It really shows us our sin, doesn’t it, and why only through Christ there is salvation.

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Pray in good cheer and then some

I admit, I am very bad at prayer.  For whatever reason, I almost never do it except for Sundays at church.  Perhaps it’s a lifetime of not praying that I can attribute this too.  Old habits are tough to break and all that.  And then, if I do pray when I’m not in church, it’s usually because I’m having a rough time.  I know I’m not the only one.  So many of us pray only in times of trouble.  When life is going grand, when everything is awesome, prayer just kinda gets shoved to the side.  But that’s not how it should be.  Ephesians 6:16-18 says we should be praying at all times and in all circumstances.

Yesterday I had a wonderful day with my wife.  I went to bed happy, perhaps the happiest I’ve gone to bed in quite some time.  I was so grateful for such a wonderful day that I had to pray about it.  I had to give thanks to God for the wonderful day I had.  That’s a start.  But what about when I’m simply having a bad day?  Or a good day?  Or even a day that just kinda meh?  I am to pray then too as are we all.  In every trouble, in every joy, and in every situation, we should pray.  I need to get better at it, and I bet you do as well.

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A Statement of Generic Faith

Do you know what your church really believes?  If you don’t, you can probably check their website.  Odds are they have a page titled Statement of Faith or Our Core Beliefs or something to that effect.  Wow.  A whole page.  I’ve seen a lot of these Statements of Faith and they’re all about the same.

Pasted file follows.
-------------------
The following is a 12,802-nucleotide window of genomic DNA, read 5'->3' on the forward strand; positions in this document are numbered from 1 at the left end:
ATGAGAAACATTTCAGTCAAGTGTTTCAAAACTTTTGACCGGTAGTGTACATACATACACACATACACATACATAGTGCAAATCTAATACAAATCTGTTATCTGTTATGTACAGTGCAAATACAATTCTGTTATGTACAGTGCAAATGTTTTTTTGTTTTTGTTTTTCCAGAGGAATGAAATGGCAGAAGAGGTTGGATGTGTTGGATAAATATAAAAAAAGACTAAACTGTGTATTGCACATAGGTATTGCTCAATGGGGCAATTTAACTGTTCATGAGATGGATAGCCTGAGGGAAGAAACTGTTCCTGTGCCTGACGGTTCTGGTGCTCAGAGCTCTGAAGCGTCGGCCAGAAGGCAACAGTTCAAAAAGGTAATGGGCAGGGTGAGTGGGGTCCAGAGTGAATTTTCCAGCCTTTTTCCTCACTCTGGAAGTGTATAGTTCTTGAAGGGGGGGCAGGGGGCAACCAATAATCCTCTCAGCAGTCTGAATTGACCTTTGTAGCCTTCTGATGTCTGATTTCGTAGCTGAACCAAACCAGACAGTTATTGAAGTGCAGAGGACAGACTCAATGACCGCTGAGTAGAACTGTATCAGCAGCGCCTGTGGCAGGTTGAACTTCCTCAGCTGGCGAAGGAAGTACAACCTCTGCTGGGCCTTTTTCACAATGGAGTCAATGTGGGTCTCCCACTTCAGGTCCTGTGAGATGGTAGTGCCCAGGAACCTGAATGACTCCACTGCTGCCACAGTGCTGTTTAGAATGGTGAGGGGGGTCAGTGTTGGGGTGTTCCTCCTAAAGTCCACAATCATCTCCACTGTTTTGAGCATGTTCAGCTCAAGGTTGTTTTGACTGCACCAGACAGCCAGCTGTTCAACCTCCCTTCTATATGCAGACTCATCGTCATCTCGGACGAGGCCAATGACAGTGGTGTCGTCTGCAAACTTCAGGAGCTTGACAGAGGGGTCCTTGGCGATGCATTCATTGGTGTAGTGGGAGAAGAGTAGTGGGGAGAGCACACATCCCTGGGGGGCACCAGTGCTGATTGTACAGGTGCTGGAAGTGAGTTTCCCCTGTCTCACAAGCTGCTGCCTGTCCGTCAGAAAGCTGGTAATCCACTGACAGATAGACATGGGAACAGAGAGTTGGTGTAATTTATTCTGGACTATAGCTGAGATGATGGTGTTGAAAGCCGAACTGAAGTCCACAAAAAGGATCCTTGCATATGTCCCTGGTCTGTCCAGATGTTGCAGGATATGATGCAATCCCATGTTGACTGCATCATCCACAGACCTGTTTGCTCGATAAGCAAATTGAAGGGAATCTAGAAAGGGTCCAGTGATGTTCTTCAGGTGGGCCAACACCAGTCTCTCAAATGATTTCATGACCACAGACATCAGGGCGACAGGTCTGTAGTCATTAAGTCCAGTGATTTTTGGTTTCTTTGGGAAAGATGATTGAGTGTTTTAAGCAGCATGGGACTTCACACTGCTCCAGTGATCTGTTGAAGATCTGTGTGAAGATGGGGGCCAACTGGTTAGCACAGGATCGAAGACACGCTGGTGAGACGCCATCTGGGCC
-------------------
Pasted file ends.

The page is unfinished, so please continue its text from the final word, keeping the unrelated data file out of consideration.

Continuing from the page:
I believe in the holy trinity.

I believe that Jesus Christ died for my sins.

I believe that Jesus Christ rose from the dead.

Etc.

It’s usually just really basic stuff with a few extra things that differentiate them the other denominations, but generally nothing very detailed.  So how do you know what they really believe?  I mean, if you’ve got just a general blanket statement, how do you ensure all your pastors are teaching the same thing?  How do you keep unity?  How do you handle communion?  How do you trust that anyone in your congregation actually believes the same thing you do?

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This is my statement of faith.  You could probably kill a small child with it.  Your standard non-denominational statement, on the other hand, will at worst give you a mean paper cut depending on what kind of stock you print it on.  It’s cut and clear.  The Lutheran Confessions are something you can hold people to.  There’s no wiggle room.  You either agree or you don’t.    There’s no “I believe most of what it says, but the way they handle communion is a bit too much.”  If you don’t believe it all, you’re not Lutheran.

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Article XXI

From the apology of the Augsburg confession, these few sentences put into light the folly of praying to the saints.  To pray to the saints is to say that Christ doesn’t listen, he instead turns a deaf ear so much is his anger with your sins.  To pray to the saints is to say that while Christ died on the cross for your sins, man you’ve angered him enough that he’s not going to forgive you without someone in his ear who’s going to back you up.  My friends, Christ IS mercy.  No other mercy is going to cut it.